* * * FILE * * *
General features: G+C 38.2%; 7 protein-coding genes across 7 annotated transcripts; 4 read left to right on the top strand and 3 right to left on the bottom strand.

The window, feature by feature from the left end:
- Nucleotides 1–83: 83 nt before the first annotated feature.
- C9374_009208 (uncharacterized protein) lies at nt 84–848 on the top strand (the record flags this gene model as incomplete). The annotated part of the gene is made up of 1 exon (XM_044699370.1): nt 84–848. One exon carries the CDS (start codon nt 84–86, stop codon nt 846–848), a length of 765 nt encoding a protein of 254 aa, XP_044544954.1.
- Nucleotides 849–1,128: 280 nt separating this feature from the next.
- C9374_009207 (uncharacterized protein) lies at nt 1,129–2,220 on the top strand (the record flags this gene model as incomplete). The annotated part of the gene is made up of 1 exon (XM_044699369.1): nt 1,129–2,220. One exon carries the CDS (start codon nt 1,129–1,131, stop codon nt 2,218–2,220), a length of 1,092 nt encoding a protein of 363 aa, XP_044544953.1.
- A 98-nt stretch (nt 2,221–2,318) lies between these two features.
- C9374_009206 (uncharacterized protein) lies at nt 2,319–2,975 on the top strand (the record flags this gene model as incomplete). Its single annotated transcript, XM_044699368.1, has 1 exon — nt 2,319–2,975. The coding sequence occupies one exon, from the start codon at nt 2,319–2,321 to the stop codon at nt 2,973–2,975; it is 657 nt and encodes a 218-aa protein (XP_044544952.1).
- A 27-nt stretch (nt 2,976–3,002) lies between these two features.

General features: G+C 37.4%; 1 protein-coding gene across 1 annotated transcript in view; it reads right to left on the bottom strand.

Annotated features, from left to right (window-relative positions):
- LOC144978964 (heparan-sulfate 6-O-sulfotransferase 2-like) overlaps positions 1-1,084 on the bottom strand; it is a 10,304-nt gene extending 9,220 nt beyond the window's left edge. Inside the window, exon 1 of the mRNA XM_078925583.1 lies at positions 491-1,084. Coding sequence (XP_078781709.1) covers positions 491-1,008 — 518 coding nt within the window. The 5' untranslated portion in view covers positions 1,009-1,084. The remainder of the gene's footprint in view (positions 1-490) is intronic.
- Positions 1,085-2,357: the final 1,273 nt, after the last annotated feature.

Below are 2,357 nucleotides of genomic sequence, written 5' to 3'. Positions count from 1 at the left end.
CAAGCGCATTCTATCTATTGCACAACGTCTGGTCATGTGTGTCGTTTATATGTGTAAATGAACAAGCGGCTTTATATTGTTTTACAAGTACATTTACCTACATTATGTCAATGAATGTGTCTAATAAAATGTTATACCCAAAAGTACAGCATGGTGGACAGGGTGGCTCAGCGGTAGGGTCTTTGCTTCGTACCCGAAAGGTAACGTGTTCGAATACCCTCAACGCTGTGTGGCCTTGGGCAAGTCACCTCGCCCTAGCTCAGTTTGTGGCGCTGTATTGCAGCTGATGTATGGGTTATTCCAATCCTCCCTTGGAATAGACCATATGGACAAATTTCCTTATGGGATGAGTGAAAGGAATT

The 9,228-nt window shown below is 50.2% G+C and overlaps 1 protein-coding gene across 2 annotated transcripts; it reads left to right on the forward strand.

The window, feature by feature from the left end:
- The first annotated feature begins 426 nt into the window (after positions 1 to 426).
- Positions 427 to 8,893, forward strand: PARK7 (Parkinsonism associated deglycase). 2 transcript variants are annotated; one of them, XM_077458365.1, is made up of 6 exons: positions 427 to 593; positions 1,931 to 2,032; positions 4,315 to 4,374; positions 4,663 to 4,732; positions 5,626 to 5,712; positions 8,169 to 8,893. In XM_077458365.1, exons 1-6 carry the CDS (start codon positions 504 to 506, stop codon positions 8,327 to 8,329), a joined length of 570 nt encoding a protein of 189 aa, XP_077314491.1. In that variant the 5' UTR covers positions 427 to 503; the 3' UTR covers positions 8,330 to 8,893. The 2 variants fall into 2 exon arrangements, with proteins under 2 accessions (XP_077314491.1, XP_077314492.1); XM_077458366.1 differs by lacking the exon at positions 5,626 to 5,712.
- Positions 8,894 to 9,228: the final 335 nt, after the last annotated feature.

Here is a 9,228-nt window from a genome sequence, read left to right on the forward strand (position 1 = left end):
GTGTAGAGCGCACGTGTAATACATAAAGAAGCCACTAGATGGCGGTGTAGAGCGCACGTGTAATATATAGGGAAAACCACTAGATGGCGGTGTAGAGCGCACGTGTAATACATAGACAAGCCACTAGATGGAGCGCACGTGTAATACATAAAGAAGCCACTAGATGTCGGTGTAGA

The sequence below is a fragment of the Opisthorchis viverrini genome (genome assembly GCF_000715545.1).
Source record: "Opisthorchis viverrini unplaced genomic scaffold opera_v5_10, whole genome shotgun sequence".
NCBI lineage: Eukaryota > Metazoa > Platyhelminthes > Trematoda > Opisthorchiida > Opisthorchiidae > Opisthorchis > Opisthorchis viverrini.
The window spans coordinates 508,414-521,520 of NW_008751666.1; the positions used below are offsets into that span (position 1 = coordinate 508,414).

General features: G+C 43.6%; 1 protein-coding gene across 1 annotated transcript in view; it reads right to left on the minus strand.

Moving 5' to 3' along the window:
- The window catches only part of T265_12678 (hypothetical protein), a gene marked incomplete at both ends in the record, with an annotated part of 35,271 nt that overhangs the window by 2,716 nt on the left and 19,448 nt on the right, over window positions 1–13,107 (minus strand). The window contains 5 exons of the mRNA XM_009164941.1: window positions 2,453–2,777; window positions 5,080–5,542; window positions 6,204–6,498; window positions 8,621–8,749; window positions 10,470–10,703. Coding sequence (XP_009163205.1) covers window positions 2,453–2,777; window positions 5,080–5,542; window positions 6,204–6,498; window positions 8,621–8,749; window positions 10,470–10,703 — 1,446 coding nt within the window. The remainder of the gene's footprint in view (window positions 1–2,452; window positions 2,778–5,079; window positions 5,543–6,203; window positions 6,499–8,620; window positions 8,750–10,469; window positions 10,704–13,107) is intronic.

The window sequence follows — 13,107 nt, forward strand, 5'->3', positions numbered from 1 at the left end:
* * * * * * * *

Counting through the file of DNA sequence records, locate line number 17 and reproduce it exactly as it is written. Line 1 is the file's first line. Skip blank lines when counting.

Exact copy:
The window, feature by feature from the left end: